Thomsen: Rondo was holding Celtics back

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Thomsen: Rondo was holding Celtics back

You already know how bad the Celtics were playing before Rajon Rondo was lost for the season with an ACL tear.

And you already know how good the Celtics have played since that injury.

Sports Illustrated's Ian Thomsen joins Damon Amendolara to talk about the C's before and after Rondo, and even goes as far as saying that Rondo was "holding them back" out there on the court.

What does that mean for his trade value, or chances of getting traded by the C's now?

Thomsen discusses that and much more on the Rondo front.

Report: Rajon Rondo preparing to attempt to play in Game 5

Report: Rajon Rondo preparing to attempt to play in Game 5

Chicago Bulls guard Rajon Rondo is putting in the work in an attempt to play in Game 5 Wednesday, according to The Vertical's Shams Charania.

Rondo, who fractured his right thumb and wore a forearm cast during Game 4, was spotted at practice Tuesday dribbling and shooting in a much smaller thumb splint. There's a chance he'll play against his former team in the Boston Celtics. Here's what The Vertical wrote on Rondo.

Around Rondo and the Bulls, there’s belief that the four-time All-Star has a chance to return but a final determination has not been made, league sources said.

The guard originally received a two-week timetable from doctors on April 21. However, he has a history of making improbable returns from injuries. In 2011, he played through a dislocated elbow. In 2013, he played a few minutes after tearing his ACL.

The 31-year-old point guard averaged 7.8 points, 6.7 assists and 5.1 rebounds in 69 games this season. In two games this postseason, he has averaged 11.5 points, 8.5 rebounds, 10 assists and has shot 42.3 percent from the field.

And the Bulls, who are tied with the Celtics 2-2 in the series after jumping out to a 2-0 lead, are desperate for his return. They've cycled players like Michael Carter-William, Jerian Grant and Isaiah Canaan in and out of Rondo's role in the Bulls starting lineup.

Isaiah Thomas on Fred Hoiberg's complaints: 'I don’t carry the ball'

Isaiah Thomas on Fred Hoiberg's complaints: 'I don’t carry the ball'

WALTHAM, Mass. – Following Boston’s Game 4 win at Chicago on Sunday, Isaiah Thomas was asked about Bulls head coach Fred Hoiberg’s comments that he carried the ball.

The question drew instant laughter from Thomas’ two sons who sat next to him on the podium. 

“It’s not that funny,” Thomas told them which drew a chuckle or two from the assembled media members on hand.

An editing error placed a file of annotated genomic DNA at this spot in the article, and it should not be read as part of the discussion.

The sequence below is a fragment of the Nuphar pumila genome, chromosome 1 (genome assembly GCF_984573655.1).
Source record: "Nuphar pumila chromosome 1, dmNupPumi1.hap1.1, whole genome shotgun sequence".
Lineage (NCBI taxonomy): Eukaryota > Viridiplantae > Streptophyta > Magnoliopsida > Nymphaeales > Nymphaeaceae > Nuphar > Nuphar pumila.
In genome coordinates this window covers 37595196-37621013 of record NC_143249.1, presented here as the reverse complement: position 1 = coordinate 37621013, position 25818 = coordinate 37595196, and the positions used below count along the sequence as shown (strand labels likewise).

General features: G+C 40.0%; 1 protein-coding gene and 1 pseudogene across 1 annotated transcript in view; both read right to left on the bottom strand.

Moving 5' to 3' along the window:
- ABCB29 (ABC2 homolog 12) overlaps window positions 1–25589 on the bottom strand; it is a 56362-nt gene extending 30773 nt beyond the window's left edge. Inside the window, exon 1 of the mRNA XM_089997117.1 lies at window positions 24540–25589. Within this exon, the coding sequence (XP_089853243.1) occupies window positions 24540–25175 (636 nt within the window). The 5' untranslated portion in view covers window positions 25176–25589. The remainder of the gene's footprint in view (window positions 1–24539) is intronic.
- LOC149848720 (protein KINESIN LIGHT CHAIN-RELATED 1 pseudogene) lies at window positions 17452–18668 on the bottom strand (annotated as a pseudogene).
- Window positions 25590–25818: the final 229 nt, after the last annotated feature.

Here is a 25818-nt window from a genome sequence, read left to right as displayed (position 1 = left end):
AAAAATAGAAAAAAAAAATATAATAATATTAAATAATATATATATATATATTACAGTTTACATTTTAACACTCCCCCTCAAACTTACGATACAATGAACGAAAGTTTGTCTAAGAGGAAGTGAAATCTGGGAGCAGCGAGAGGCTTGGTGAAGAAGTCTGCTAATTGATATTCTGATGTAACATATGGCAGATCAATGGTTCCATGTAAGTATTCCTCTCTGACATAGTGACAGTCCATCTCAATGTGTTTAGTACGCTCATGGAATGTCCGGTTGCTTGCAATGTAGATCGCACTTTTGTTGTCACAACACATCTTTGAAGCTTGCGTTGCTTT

Thomas is right, especially if Hoiberg’s complaints result in officials looking closer at Thomas’ ball-handling and do in fact take Hoiberg’s comments to heart as Boston and Chicago gear up for a pivotal Game 5 matchup. 

“I only know one way how to dribble,” Thomas said following Boston’s practice on Thursday. “I’ve been dribbling the same way my whole life. Maybe it was strategic or something. I don’t think they’ll call it on me.”

Thomas said he was watching NBA TV recently where he saw that he had been called for carrying two times this season. 

And just to get a sense of how often the ball is in Thomas’ hands, he made 4,234 passes while averaging 55.7 passes per game during the regular season which ranked 15th and 24th, respectively, in the NBA.  

When Thomas heard about Hoiberg’s complaint, he admits it was an unexpected rationale behind how Thomas torched his roster in Games 3 and 4. 

“I was very surprised,” Thomas said. “Out of everything else that I do on the court, you want to bring that up. It is what it is. I’m going to continue to dribble the ball the way I know how.”

Hoiberg may not realize it, but forcing the refs to pay more attention to Thomas’ ball-handling will also result in increased attention paid to Jimmy Butler, Dwyane Wade and Rajon Rondo (right thumb) who is listed as out for Game 5 but may return to the lineup for Game 6. 

“Dwyane Wade, Rondo, LeBron (James) … I dribble just like everybody else,” Thomas said. 

Thomas added, “I don’t know what he (Hoiberg) was trying to get at. on. And if I do, every other point guard or every other guard that dribbles the ball, carries as well.” 

This time of year, with the way the series has played out of late, Thomas understands that Hoiberg’s comments may be nothing more than playoff politics with Hoiberg shifting the conversation away from what he has failed to do – limit Thomas – and put the focus on something else.

“It may be,” Thomas said. “I don’t know what he was getting at. There’s a lot of games, a lot of dribbles I made and didn’t carry. I’m gonna play the same way I know how. And that’s giving it my all and doing what I need to do for this team to win.”